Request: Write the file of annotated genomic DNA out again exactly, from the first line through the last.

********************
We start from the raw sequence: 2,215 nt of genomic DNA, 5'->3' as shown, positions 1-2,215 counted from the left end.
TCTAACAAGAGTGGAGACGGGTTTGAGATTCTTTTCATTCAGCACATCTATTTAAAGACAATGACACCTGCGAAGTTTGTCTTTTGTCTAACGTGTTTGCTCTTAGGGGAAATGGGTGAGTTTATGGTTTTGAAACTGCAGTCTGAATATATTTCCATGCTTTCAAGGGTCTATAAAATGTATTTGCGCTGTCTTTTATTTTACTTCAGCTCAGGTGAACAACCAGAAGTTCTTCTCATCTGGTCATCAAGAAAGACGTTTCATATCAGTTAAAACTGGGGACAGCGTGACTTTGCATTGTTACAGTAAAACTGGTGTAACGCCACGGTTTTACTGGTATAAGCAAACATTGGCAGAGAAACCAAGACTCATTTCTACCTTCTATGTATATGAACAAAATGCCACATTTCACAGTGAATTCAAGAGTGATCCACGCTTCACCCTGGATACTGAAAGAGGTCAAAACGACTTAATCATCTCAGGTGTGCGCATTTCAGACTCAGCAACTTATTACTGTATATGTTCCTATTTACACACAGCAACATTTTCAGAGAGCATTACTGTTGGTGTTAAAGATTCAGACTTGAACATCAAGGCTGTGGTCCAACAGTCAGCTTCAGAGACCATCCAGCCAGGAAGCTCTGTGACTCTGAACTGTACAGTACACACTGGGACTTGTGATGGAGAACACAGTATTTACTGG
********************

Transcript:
We start from the raw sequence: 2,215 nt of genomic DNA, 5'->3' as shown, positions 1-2,215 counted from the left end.
TCTAACAAGAGTGGAGACGGGTTTGAGATTCTTTTCATTCAGCACATCTATTTAAAGACAATGACACCTGCGAAGTTTGTCTTTTGTCTAACGTGTTTGCTCTTAGGGGAAATGGGTGAGTTTATGGTTTTGAAACTGCAGTCTGAATATATTTCCATGCTTTCAAGGGTCTATAAAATGTATTTGCGCTGTCTTTTATTTTACTTCAGCTCAGGTGAACAACCAGAAGTTCTTCTCATCTGGTCATCAAGAAAGACGTTTCATATCAGTTAAAACTGGGGACAGCGTGACTTTGCATTGTTACAGTAAAACTGGTGTAACGCCACGGTTTTACTGGTATAAGCAAACATTGGCAGAGAAACCAAGACTCATTTCTACCTTCTATGTATATGAACAAAATGCCACATTTCACAGTGAATTCAAGAGTGATCCACGCTTCACCCTGGATACTGAAAGAGGTCAAAACGACTTAATCATCTCAGGTGTGCGCATTTCAGACTCAGCAACTTATTACTGTATATGTTCCTATTTACACACAGCAACATTTTCAGAGAGCATTACTGTTGGTGTTAAAGATTCAGACTTGAACATCAAGGCTGTGGTCCAACAGTCAGCTTCAGAGACCATCCAGCCAGGAAGCTCTGTGACTCTGAACTGTACAGTACACACTGGGACTTGTGATGGAGAACACAGTATTTACTGG